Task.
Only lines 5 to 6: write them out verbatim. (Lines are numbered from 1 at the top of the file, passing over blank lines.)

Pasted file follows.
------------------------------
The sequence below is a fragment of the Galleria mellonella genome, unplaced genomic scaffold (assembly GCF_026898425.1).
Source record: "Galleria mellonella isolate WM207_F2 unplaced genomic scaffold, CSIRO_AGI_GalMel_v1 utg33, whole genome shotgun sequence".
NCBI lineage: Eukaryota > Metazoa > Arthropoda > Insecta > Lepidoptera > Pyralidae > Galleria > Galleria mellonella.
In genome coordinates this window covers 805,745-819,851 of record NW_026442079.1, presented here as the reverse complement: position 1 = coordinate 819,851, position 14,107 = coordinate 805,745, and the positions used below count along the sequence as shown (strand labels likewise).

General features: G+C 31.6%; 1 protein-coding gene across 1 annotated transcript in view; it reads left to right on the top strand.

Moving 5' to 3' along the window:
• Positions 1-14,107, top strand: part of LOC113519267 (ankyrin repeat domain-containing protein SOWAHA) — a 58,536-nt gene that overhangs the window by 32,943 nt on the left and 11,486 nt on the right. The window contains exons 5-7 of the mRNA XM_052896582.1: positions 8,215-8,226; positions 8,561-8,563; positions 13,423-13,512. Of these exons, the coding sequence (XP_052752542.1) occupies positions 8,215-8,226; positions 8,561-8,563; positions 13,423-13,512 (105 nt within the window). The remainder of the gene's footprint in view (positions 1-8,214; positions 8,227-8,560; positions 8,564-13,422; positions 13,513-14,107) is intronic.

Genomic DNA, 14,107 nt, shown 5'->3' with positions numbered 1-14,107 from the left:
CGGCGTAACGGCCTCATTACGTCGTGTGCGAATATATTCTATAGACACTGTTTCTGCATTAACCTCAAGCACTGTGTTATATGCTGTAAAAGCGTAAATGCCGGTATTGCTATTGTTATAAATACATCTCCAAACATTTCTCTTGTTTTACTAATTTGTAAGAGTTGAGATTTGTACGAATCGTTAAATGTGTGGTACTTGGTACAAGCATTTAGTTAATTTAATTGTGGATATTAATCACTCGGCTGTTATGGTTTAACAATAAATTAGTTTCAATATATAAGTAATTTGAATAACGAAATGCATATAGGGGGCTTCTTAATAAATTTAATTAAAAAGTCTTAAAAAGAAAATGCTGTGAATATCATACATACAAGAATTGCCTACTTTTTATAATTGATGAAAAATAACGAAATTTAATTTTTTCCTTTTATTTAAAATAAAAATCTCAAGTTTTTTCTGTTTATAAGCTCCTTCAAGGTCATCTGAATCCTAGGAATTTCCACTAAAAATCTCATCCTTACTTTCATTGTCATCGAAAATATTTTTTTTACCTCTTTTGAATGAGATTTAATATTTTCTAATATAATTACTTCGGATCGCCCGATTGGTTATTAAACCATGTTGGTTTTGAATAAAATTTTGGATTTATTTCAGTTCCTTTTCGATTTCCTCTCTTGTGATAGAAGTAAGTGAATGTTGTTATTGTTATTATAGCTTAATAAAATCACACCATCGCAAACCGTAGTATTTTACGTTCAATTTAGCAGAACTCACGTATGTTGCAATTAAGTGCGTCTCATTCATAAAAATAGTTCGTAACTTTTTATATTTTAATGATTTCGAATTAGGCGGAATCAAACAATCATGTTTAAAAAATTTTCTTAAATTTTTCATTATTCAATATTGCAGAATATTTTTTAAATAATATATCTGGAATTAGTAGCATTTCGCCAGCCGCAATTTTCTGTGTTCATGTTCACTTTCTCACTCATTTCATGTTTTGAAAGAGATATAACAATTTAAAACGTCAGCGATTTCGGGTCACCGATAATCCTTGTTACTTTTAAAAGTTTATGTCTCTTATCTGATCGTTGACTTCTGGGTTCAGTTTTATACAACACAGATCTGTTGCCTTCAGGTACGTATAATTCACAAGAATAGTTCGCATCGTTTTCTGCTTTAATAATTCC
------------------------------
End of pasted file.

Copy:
General features: G+C 31.6%; 1 protein-coding gene across 1 annotated transcript in view; it reads left to right on the top strand.

Moving 5' to 3' along the window: